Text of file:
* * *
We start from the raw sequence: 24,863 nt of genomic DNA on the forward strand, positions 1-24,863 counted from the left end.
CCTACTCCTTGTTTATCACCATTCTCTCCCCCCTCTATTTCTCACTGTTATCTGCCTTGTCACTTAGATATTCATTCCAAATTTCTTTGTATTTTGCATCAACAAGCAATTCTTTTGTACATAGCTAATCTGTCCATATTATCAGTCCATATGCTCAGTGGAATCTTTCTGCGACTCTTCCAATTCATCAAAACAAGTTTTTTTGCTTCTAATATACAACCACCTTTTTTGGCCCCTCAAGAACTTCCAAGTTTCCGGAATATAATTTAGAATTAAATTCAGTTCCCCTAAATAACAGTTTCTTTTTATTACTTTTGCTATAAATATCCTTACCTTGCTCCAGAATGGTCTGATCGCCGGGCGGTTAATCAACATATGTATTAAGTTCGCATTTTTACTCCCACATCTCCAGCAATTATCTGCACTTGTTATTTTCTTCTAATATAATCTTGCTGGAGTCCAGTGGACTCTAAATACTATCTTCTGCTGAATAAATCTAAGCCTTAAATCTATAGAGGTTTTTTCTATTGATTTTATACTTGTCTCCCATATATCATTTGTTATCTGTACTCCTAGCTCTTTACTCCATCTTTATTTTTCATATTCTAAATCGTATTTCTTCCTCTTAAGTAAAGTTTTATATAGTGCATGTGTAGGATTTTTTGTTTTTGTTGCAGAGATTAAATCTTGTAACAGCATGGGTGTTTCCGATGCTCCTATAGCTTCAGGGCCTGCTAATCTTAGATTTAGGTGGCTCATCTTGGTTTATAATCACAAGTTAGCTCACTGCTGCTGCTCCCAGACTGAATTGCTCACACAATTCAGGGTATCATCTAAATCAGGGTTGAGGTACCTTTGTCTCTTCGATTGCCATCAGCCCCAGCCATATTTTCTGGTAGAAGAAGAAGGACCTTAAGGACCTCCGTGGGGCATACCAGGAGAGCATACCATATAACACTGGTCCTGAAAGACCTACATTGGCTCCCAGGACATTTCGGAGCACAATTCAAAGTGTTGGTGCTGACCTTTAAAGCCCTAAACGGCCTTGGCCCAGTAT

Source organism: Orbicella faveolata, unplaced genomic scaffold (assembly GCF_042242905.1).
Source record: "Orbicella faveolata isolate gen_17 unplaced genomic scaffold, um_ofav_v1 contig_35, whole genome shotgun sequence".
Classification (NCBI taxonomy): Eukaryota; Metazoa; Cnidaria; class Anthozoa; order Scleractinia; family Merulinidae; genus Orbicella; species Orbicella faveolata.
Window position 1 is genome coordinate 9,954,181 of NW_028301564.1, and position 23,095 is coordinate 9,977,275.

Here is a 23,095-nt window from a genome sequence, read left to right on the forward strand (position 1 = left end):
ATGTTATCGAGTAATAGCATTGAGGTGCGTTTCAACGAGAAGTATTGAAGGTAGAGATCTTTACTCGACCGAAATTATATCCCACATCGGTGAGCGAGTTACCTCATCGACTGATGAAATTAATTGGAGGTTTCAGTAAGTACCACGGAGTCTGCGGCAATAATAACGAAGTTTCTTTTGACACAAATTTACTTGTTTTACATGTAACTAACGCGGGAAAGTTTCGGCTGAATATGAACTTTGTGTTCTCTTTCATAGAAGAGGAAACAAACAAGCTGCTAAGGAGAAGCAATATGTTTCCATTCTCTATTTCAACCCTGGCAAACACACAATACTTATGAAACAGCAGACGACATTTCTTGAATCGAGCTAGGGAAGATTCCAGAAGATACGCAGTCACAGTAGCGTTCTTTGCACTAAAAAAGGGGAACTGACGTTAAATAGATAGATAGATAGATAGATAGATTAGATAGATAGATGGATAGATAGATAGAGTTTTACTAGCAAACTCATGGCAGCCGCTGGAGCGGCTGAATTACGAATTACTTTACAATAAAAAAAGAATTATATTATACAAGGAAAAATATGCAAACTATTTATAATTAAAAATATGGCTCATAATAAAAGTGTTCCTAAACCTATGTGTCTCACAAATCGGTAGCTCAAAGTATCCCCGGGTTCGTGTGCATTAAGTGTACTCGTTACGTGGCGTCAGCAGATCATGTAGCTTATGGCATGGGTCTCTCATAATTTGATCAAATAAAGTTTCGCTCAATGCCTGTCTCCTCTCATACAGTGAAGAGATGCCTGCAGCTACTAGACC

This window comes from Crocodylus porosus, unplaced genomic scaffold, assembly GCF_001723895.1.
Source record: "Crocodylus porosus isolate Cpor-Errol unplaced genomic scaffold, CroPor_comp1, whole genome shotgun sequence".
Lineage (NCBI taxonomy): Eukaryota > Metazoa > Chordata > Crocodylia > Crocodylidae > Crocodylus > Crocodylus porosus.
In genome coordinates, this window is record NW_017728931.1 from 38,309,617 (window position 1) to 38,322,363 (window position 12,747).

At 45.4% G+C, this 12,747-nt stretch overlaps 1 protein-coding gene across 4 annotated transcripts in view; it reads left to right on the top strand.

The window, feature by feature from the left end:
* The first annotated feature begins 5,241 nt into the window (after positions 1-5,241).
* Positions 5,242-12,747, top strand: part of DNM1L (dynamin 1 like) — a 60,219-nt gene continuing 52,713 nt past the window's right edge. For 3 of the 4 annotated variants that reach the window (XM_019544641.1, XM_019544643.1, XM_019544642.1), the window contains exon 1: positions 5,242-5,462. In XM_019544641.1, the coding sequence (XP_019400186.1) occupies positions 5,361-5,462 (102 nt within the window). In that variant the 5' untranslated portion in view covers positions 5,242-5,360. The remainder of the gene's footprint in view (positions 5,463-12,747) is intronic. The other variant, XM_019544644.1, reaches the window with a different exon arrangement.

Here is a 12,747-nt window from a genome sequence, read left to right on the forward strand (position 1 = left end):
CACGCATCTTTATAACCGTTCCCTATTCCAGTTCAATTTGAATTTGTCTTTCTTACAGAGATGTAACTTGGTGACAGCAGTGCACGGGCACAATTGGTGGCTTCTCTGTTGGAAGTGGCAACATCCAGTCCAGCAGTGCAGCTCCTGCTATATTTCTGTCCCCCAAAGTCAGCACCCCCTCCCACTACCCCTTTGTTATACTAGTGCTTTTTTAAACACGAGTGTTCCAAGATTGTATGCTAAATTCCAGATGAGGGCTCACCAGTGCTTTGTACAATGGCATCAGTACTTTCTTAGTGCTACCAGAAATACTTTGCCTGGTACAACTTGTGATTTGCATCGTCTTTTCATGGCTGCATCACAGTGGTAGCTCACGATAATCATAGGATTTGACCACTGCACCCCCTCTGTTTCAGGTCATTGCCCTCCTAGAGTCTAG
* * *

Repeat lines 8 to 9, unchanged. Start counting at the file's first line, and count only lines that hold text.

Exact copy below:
ATGTTATCGAGTAATAGCATTGAGGTGCGTTTCAACGAGAAGTATTGAAGGTAGAGATCTTTACTCGACCGAAATTATATCCCACATCGGTGAGCGAGTTACCTCATCGACTGATGAAATTAATTGGAGGTTTCAGTAAGTACCACGGAGTCTGCGGCAATAATAACGAAGTTTCTTTTGACACAAATTTACTTGTTTTACATGTAACTAACGCGGGAAAGTTTCGGCTGAATATGAACTTTGTGTTCTCTTTCATAGAAGAGGAAACAAACAAGCTGCTAAGGAGAAGCAATATGTTTCCATTCTCTATTTCAACCCTGGCAAACACACAATACTTATGAAACAGCAGACGACATTTCTTGAATCGAGCTAGGGAAGATTCCAGAAGATACGCAGTCACAGTAGCGTTCTTTGCACTAAAAAAGGGGAACTGACGTTAAATAGATAGATAGATAGATAGATAGATTAGATAGATAGATGGATAGATAGATAGAGTTTTACTAGCAAACTCATGGCAGCCGCTGGAGCGGCTGAATTACGAATTACTTTACAATAAAAAAAGAATTATATTATACAAGGAAAAATATGCAAACTATTTATAATTAAAAATATGGCTCATAATAAAAGTGTTCCTAAACCTATGTGTCTCACAAATCGGTAGCTCAAAGTATCCCCGGGTTCGTGTGCATTAAGTGTACTCGTTACGTGGCGTCAGCAGATCATGTAGCTTATGGCATGGGTCTCTCATAATTTGATCAAATAAAGTTTCGCTCAATGCCTGTCTCCTCTCATACAGTGAAGAGATGCCTGCAGCTACTAGACC

This window comes from Crocodylus porosus, unplaced genomic scaffold, assembly GCF_001723895.1.